Disclaimer: I do not own The A-Team, their property (yes, I mean the van), their friends or their enemies. If you recognise something, it's probably not mine.


Miller's office, Murdock thinks as he looks around it, is the epitome of luxurious comfort bought with ill gotten gains. As he pulls surreptitiously at the ropes binding his hands while trying not to attract the attention of the one guard Miller left in charge of him, he wonders how long it will take him to escape.

The mass exodus Miller instigated on learning the car had been tracked down can only work to his advantage. If he were the guard left behind, Murdock muses, he'd be pretty pissed at being left behind to babysit. Of course, if Miller had been thinking straight, he'd have ordered Murdock back down to the cellar where he would have been back at square one.

But he didn't and now Murdock needs to turn this to his advantage. He's battered and bruised and, if truth be known, getting a little anxious. The guys should have got Annabelle away but it sounds like Miller's ahead of the game. He's worried that Hannibal, BA and Face won't have time to come up with any form of defence; the van, after all, is sitting uselessly outside complete with all their weapons and communications.

He lets out a long sigh, putting just enough pain into the sound to make the guard turn and glare at him.

"What?" he demands of the pilot.

Murdock just raises his eyebrows quizzically at the man. "What, what?" he responds.

The guard frowns as if he's trying to work out what Murdock's talking about. He appears to think for a few seconds longer then turns away from the pilot again.

Murdock smirks. Winding this guy up is just going to be too easy. He's clearly not the person who should have been left in charge of a slightly off balance soldier. Looking around the study for any ammunition he can get his hands on Murdock takes in the open fire. It's not lit but that doesn't matter. There's a solid brass set of companion tools – poker, brush, tongs, spade – all useful in more than one way.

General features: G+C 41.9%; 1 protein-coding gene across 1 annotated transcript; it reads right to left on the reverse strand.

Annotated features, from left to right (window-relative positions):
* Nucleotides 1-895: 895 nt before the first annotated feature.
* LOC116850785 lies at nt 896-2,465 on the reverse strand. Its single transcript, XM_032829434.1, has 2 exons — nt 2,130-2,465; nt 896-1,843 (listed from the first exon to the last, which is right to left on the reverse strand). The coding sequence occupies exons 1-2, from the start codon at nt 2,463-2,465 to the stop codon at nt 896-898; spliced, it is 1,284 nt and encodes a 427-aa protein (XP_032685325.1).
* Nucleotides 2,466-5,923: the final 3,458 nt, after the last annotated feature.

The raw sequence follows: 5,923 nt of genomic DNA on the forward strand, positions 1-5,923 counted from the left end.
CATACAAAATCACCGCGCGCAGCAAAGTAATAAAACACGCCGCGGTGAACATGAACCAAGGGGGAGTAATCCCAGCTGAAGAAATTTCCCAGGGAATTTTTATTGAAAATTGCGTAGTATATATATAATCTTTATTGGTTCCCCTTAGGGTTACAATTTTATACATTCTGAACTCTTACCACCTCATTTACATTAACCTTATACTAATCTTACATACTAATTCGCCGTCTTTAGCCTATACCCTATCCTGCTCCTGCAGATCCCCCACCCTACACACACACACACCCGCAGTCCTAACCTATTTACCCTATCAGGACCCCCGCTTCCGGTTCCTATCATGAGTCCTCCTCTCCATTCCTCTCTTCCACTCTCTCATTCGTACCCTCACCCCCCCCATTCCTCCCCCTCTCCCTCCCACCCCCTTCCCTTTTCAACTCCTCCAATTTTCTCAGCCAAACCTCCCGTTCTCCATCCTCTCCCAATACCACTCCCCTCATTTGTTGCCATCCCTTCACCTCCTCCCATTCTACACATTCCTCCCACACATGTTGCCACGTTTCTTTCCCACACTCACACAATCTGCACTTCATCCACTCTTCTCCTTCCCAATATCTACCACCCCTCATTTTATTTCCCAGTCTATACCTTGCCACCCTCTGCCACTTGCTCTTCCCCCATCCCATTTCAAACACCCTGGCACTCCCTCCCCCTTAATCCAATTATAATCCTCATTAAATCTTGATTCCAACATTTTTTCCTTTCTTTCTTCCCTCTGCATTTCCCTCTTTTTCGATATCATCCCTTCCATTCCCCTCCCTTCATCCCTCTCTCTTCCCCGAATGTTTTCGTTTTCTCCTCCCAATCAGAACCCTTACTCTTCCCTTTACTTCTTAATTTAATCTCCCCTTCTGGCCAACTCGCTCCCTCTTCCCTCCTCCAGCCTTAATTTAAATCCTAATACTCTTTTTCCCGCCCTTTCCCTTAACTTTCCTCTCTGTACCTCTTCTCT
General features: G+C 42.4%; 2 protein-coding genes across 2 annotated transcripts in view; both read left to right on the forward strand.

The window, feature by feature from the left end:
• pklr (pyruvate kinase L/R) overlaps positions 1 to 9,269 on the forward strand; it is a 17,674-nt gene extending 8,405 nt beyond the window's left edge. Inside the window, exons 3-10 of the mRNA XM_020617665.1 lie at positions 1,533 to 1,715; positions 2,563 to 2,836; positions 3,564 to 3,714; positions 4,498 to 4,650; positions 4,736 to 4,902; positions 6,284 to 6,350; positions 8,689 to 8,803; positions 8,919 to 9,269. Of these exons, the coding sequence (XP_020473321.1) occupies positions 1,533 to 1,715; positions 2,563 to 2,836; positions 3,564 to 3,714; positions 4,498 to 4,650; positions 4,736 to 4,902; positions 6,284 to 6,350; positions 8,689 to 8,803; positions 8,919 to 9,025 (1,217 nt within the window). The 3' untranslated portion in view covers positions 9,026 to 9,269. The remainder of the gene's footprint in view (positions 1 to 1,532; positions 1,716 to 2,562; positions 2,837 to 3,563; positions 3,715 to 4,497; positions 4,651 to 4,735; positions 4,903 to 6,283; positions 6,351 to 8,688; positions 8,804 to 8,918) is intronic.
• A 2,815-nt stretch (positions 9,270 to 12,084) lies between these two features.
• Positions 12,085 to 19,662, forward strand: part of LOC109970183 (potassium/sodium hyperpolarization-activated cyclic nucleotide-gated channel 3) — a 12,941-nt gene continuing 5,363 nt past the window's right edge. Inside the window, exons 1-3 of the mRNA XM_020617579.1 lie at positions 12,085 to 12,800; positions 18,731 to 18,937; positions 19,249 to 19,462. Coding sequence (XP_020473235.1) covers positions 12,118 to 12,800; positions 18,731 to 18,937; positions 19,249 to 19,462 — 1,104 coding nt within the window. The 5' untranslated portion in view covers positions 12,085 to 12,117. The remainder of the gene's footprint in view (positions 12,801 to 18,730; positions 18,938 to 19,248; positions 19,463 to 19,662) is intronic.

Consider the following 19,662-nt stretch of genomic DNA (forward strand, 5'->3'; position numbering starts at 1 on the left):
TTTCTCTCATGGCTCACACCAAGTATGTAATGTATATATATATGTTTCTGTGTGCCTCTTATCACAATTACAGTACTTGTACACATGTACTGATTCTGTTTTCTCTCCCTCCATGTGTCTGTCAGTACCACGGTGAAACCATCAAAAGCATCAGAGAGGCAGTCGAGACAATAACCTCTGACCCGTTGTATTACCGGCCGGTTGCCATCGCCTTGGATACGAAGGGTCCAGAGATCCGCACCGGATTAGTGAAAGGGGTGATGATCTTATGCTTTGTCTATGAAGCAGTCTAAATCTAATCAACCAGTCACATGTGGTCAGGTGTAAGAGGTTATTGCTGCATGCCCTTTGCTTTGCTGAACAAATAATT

He edges over towards the fireplace, eyeing the guard all the time. He's almost there when the man turns around.

"Where d'you think you're going?" he demands.

Murdock's eyes widen, all innocence. "To the fire," he replies as though it were obvious. Which it is. "I'm cold," he clarifies.

"Fire's not lit, idiot," the guard says, his own eyes narrowing with suspicion.

"But I'm cold," Murdock insists. "And Billy here is starting to shiver and when he starts to shiver, you know the cold's gonna get you."

The guard frowns as Murdock nods towards an empty space to his left.

"There ain't nothing there," he points out.

"What?!" Murdock cries. "Of course there is! He's sitting right there, shivering to his bones. What d'you mean there's nothing there?" He takes another step to the fire and shakes his head sadly. "Billy," he says, "that man over there can't see you. Are you just going to sit there and take that?" He pauses, listening to Billy's reply. "No," he says, looking up at the guard again, "I wouldn't do that if I were you."

The guard glares at Murdock and the pilot stops talking, looking up at the man.

"You're more trouble than you're worth," the guard growls, stepping forward menacingly.

"You have no idea what I'm worth," Murdock retorts and lunges forward, wondering absently if he's about to make a massive mistake. He ducks his head low and rams the guard in the stomach, knocking them both off balance.

But the guard has the clear advantage and he recovers quickly, throwing a punishing left hook into Murdock's ribs.

It hurts, but it's what the pilot was hoping for. He rolls with the punch, curling up in mock agony by the fireplace. The guard steps forward, his fist raised and face pinched in ugly rage.

"I'm sorry, I'm sorry," Murdock gasps, putting a little more dramatic effect into his words than he actually feels. "That was stupid. I won't do it again – I promise!"

The guard seems to think about his words briefly before nodding, "You'd better not," he advises and Murdock drops his head in a show of defeat as the man steps back towards the window, fast losing interest in his captive.

Murdock smirks inwardly. This is all going perfectly to plan.


BA and Hannibal are unceremoniously bundled out of the car they've been travelling in. Hannibal supposes they should be grateful that they were at least in the same car although communication between them has been impossible.

Miller is standing on the driveway to his mansion, deep in conversation with one of his men – one Hannibal doesn't recognise from their reconnaissance or the fight at the warehouse. He watches as Miller turns and glares at the two team mates and can't help but grin and nod at the man. If his hands were free he would give him a cheery wave.

Hannibal is in his element despite the vibes from his companion. BA is just one big heap of indignation at the moment and Hannibal reckons he can use that later. He turns to the sergeant and smiles his most winning smile.